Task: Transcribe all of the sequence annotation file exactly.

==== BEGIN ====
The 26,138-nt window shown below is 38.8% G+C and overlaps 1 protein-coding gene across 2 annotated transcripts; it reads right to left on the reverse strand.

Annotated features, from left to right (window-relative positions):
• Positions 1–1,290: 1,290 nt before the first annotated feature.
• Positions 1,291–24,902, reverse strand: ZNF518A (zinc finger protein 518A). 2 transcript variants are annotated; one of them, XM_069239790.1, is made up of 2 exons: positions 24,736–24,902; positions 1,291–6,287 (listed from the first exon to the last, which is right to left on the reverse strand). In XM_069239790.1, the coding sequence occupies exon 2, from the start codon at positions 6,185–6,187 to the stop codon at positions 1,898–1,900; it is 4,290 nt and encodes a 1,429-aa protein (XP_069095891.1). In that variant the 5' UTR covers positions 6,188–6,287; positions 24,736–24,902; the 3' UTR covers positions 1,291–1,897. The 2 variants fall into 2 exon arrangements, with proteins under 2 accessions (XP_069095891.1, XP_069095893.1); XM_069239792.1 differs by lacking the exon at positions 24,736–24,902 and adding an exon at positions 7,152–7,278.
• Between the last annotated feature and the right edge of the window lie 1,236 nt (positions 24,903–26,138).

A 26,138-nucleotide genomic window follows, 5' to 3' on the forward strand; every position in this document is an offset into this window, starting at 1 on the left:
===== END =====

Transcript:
The 26,138-nt window shown below is 38.8% G+C and overlaps 1 protein-coding gene across 2 annotated transcripts; it reads right to left on the reverse strand.

Annotated features, from left to right (window-relative positions):
• Positions 1–1,290: 1,290 nt before the first annotated feature.
• Positions 1,291–24,902, reverse strand: ZNF518A (zinc finger protein 518A). 2 transcript variants are annotated; one of them, XM_069239790.1, is made up of 2 exons: positions 24,736–24,902; positions 1,291–6,287 (listed from the first exon to the last, which is right to left on the reverse strand). In XM_069239790.1, the coding sequence occupies exon 2, from the start codon at positions 6,185–6,187 to the stop codon at positions 1,898–1,900; it is 4,290 nt and encodes a 1,429-aa protein (XP_069095891.1). In that variant the 5' UTR covers positions 6,188–6,287; positions 24,736–24,902; the 3' UTR covers positions 1,291–1,897. The 2 variants fall into 2 exon arrangements, with proteins under 2 accessions (XP_069095891.1, XP_069095893.1); XM_069239792.1 differs by lacking the exon at positions 24,736–24,902 and adding an exon at positions 7,152–7,278.
• Between the last annotated feature and the right edge of the window lie 1,236 nt (positions 24,903–26,138).

A 26,138-nucleotide genomic window follows, 5' to 3' on the forward strand; every position in this document is an offset into this window, starting at 1 on the left: